No one knows at this point, but I did learn a thing or two at Streaming Media West. By way of background, most authorities agree that there will be royalties on encoders and decoders, just like H.264. However, I was thinking that there might be royalties on free Internet content encoded with HEVC, as well. Two authorities who knew more than I did set me straight.
Here’s the pithy summary from a recent article for Streaming Media Magazine.
Bill Geary, an MPEG LA VP who’s working to help formalize the HEVC group, was in the room and offered to share his observations on the matter. He disagreed, feeling it highly unlikely that the patent group would attempt to impose a royalty on HEVC-encoded free content. After the session, Frost & Sullivan analyst Avni Rambhia shared some insights about why this is so.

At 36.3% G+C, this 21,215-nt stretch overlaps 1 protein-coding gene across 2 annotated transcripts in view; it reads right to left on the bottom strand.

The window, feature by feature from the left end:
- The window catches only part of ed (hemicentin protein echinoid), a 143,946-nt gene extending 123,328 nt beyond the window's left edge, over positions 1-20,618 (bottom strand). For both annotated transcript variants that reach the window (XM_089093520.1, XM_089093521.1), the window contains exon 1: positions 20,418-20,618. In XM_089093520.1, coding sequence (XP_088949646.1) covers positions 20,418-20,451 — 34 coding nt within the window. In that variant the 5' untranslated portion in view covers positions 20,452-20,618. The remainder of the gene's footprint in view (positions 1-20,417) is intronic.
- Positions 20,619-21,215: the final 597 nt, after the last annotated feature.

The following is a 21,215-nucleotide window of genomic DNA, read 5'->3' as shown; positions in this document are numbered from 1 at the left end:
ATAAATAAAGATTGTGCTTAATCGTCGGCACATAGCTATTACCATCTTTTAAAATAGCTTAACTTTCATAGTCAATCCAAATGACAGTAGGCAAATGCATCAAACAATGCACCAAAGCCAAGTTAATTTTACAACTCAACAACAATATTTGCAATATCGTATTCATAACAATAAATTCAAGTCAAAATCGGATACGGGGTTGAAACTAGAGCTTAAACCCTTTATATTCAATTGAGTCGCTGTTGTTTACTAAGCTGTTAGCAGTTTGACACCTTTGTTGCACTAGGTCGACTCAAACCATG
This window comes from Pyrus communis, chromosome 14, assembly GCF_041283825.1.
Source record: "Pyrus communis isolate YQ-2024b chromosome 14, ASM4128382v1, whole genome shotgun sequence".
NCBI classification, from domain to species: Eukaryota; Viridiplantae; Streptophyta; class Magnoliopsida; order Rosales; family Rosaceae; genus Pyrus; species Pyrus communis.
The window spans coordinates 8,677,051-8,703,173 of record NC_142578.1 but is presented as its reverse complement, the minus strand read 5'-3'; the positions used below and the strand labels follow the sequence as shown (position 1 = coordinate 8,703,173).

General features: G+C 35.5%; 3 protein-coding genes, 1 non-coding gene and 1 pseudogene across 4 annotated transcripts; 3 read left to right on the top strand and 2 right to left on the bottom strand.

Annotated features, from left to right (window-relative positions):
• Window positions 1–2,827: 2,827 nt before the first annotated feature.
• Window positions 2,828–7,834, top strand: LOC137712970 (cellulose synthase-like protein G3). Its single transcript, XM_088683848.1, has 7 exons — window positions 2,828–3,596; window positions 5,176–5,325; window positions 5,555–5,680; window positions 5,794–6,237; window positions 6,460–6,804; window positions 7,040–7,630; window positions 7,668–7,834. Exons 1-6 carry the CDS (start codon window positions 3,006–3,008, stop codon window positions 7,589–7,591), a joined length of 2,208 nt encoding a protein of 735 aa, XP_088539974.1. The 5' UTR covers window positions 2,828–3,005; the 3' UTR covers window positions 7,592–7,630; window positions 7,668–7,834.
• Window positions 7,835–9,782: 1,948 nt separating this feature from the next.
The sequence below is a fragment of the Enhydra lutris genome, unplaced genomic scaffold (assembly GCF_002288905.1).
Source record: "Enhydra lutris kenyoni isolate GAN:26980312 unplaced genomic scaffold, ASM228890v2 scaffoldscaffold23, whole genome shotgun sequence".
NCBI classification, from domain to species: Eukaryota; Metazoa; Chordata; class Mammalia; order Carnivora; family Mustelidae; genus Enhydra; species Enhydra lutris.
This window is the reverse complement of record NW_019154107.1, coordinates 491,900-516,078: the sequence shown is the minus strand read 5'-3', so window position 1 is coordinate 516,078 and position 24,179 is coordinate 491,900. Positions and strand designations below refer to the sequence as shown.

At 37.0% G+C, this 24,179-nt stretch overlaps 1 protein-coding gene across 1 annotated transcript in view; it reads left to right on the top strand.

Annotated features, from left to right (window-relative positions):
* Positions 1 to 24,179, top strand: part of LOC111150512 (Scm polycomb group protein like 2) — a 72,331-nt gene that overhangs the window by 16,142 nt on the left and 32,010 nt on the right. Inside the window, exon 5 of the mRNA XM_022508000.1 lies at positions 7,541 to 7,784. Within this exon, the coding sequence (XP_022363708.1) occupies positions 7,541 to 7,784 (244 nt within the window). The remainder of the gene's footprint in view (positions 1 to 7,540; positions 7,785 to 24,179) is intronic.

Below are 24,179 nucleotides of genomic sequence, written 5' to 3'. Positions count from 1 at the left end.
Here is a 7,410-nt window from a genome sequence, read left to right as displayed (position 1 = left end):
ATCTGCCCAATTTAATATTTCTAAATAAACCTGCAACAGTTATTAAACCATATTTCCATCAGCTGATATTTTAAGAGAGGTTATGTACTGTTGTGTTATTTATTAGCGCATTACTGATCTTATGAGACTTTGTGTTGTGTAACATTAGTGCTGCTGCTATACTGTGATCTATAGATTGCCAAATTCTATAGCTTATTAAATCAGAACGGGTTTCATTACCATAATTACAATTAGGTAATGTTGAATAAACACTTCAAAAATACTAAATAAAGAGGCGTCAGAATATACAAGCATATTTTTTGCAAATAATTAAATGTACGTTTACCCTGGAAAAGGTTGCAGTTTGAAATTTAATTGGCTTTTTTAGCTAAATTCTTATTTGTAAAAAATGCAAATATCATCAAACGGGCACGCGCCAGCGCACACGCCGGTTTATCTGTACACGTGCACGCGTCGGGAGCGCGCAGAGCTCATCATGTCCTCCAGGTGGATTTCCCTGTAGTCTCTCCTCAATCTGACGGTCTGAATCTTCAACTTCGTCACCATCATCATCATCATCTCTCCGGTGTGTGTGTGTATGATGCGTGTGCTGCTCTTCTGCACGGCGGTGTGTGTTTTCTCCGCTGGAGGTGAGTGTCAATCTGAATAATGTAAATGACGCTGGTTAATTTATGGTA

Rambhia, who has spoken with many HEVC patent stakeholders, related that most HEVC IP owners also build HEVC encoders, decoders, and related products, and make the bulk of their revenues from the sale of these products, not from royalties. Learning from their experiences with H.264 licensing, they wanted a policy that promoted HEVC usage as much as possible, not one that would prove onerous to prevalent business models. For this reason, she also didn’t expect HEVC royalties to extend to scenarios that H.264 doesn’t currently cover.
For more on the royalty issue, click over to the article. You can watch my presentation at Streaming Media West, entitled, Understanding the Significance of HEVC/H.264, and download the handout, here.